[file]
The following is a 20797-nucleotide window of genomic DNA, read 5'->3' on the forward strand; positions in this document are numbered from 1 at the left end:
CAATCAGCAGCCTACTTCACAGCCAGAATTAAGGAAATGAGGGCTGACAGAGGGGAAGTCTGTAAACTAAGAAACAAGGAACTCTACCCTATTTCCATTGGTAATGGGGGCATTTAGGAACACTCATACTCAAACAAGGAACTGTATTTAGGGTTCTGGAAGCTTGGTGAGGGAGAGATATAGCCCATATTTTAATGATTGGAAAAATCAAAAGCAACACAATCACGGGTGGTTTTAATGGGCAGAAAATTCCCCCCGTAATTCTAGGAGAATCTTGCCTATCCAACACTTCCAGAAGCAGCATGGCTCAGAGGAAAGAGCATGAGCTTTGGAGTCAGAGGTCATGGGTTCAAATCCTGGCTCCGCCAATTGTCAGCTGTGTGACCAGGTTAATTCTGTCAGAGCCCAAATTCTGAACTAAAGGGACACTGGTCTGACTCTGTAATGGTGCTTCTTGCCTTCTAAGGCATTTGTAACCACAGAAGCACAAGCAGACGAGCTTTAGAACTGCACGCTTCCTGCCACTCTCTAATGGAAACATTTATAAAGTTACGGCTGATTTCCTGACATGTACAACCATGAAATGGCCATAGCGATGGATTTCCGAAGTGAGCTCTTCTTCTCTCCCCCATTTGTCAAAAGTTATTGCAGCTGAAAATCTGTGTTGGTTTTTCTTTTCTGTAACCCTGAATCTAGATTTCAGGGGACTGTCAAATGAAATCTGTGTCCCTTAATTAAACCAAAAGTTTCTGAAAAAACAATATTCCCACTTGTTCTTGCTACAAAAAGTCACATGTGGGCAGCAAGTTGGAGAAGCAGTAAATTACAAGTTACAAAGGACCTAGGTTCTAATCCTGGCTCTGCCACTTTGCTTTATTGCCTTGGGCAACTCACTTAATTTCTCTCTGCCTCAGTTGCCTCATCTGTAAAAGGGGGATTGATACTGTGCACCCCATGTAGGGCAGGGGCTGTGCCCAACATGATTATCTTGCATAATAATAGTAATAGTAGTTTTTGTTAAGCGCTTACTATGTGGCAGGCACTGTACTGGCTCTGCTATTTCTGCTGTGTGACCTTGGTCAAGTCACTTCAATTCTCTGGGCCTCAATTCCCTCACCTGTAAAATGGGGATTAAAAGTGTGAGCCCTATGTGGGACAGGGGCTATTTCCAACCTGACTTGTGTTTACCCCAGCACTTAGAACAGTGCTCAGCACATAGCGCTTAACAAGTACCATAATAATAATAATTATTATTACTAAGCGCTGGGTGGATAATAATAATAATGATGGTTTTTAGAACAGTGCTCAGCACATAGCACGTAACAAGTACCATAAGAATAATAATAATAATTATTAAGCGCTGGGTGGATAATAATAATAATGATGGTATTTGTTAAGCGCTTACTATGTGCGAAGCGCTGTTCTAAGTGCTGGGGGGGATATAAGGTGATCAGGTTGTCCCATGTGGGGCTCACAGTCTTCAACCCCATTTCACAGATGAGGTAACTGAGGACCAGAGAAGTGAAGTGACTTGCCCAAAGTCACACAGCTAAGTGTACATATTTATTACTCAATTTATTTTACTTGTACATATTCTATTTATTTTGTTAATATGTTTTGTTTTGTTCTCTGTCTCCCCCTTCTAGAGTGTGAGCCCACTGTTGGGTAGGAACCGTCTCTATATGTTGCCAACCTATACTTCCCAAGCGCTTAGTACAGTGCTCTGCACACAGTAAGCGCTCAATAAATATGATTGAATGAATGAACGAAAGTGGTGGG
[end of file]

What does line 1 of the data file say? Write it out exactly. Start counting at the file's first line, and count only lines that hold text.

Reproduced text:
The following is a 20797-nucleotide window of genomic DNA, read 5'->3' on the forward strand; positions in this document are numbered from 1 at the left end: